My son Sawyer recently found himself taking an Internet quiz to determine how disadvantaged he is. According to the quiz’s reasoning, because Sawyer is white, and male, and American, and heterosexual, he has no disadvantage, which left Sawyer a little irked. Without some kind of identifiable disadvantage, you see, one is not allowed to participate in the conversation about human suffering.
“You could have played the Autism card, you know,” my wife pointed out.
I had been thinking precisely the same thing. Though I dislike the word and what it has come to mean, Sawyer will toss it out sometimes to refer to certain habits of his behavior, both ongoing and from the past. As he uses it, the word is always tinged with self-loathing, that undesirable part of himself that he must embrace the way one must embrace, say, a lame leg, as it will be with you forever whether you want it or not. If you’re looking for disadvantage, you need look no further than that.
“I know,” he said. “But when I went inside I knew it wasn’t true.”
I was glad to hear this, though not in the way I was glad when the first neurologist we’d taken him to told us he wasn’t Autistic. At that time I feared this word, seeing it like a death sentence of sorts, for I believed that anyone cursed with it would live only half a life, sealed off within their disease from any definition of true happiness. Later, he would receive the diagnosis of Autism from the University of Washington Autism Center, but by that time I had come to understand that the word was a catchall to describe an increasingly broad spectrum of behaviors.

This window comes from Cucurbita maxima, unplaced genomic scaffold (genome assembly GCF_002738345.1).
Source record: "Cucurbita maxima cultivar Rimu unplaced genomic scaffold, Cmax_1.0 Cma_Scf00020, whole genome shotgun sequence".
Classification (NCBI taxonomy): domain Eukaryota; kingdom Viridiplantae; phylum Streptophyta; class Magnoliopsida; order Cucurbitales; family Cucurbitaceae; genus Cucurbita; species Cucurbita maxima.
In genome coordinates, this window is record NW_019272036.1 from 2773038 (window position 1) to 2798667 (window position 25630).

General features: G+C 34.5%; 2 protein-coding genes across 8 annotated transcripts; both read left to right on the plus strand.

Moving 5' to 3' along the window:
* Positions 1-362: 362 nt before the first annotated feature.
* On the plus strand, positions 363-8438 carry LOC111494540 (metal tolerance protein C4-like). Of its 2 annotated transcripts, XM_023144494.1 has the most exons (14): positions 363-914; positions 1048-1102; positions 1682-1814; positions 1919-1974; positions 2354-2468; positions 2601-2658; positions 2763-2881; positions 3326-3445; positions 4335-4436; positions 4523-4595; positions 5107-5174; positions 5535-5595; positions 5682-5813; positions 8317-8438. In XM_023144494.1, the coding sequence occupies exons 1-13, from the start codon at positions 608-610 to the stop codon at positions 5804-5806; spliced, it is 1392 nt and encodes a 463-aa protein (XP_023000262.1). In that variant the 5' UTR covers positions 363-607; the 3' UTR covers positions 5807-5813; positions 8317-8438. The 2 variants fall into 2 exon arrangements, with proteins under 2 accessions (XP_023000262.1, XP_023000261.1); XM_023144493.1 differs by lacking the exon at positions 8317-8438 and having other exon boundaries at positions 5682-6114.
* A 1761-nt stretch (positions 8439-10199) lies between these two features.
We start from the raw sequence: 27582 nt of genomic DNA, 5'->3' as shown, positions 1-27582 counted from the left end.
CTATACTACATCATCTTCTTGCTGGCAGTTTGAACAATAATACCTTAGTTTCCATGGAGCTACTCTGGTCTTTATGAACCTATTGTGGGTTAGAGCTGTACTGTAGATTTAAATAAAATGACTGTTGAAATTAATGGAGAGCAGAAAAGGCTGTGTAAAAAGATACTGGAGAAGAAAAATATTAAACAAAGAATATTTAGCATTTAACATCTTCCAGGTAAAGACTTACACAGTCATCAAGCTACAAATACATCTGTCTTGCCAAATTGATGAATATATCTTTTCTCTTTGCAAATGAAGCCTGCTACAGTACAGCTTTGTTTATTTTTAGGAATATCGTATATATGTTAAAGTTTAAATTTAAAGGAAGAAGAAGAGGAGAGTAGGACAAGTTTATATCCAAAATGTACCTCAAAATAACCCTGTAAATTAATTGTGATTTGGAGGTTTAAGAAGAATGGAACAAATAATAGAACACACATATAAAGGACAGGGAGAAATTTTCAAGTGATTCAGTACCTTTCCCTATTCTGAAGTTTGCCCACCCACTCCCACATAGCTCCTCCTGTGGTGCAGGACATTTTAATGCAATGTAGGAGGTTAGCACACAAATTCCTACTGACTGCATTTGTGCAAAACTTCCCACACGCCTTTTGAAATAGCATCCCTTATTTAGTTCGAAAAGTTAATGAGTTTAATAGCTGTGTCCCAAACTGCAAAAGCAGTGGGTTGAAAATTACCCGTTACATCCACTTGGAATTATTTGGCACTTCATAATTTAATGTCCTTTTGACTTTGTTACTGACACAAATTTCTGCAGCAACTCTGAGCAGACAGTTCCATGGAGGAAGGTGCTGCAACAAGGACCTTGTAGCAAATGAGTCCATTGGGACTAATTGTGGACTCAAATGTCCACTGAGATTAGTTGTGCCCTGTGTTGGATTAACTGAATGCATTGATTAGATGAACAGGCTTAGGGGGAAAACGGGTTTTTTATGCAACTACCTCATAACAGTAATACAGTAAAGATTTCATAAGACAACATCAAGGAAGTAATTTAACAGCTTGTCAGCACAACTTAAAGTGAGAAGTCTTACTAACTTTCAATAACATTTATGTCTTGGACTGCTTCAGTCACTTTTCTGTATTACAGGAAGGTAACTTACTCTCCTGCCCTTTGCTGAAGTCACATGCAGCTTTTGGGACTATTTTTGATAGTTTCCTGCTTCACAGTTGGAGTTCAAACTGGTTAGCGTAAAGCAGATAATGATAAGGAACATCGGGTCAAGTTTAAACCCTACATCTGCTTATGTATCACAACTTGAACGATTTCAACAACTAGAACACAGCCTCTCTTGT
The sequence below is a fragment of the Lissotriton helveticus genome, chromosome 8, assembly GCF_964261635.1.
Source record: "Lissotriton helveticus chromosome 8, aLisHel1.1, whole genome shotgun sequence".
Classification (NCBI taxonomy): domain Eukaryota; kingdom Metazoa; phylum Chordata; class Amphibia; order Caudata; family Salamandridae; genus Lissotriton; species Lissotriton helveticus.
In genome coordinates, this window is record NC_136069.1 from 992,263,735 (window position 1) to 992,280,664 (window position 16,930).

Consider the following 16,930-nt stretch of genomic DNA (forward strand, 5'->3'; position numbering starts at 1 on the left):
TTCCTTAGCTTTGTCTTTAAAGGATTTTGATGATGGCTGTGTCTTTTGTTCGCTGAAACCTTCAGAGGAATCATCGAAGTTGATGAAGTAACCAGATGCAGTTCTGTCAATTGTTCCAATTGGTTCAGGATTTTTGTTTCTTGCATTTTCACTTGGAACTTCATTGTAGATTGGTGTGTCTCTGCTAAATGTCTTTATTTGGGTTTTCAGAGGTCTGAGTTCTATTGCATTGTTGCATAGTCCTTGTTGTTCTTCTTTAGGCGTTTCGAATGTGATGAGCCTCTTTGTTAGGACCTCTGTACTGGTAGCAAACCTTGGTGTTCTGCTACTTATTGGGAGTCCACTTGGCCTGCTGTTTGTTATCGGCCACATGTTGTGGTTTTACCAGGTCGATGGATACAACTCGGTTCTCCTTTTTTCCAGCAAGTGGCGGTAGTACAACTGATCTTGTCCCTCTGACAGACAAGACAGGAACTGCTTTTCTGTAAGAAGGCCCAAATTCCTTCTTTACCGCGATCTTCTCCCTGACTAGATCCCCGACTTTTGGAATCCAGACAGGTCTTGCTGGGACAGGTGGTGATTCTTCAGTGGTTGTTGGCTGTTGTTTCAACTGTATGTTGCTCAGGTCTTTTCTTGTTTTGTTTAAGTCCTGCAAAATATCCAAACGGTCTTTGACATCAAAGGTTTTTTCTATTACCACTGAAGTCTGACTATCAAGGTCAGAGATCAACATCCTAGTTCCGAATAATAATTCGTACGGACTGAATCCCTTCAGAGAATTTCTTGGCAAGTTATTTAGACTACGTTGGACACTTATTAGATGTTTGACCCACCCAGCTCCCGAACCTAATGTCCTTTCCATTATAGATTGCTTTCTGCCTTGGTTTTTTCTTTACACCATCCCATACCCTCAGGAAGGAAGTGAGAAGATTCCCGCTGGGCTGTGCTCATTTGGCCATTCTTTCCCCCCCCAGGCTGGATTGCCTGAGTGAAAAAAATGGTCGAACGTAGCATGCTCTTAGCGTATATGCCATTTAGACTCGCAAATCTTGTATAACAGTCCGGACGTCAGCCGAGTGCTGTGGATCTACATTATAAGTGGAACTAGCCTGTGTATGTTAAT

What the word did not describe, however, was a disadvantage, though it certainly seemed at times that Sawyer and his pals in the Special Education classes had far fewer tools than their “typically developing” classmates. This was merely a misperception. To call any state of being a disadvantage presumes to know both the future and every shape a meaningful life must take.
If life were merely a game where winning meant having the most money and the biggest house and the most admirers and the most political power, and if winning meant happiness and losing meant unhappiness, then some people certainly have advantages. Fortunately, this is not so. Fortunately, life is a game you win the moment you surrender to the truth that you want to be exactly who you are, that you have never wanted to be anyone else. Who would exchange their life for another? Who would give up everything they have seen, every kiss they’ve received, every meal they’ve eaten, every thought they thought and dream they’ve dreamed just to live in someone else’s house, drive in someone else’s car?
No one, of course. And so how can there be a disadvantage in being anyone? I know that, like Sawyer, by current definitions I too lack any identifiable disadvantages, but this has not kept me from pitying myself and my unlucky life. How I suffer when I think this way. What could be worse than believing you are broken, that you as you are simply aren’t enough? What is the point of doing anything if this is so? There would be no point, and yet everyone keeps doing something, despite all evidence of advantages and disadvantages, everyone keeps moving from moment to moment, making plans and choices, trying and failing and starting again, appearing to remain interested in life just as they are living it.
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I am the author of Fearless Writing: How to Create Boldly and Write with Confidence, and Write Within Yourself: An Author's Companion. Learn more here.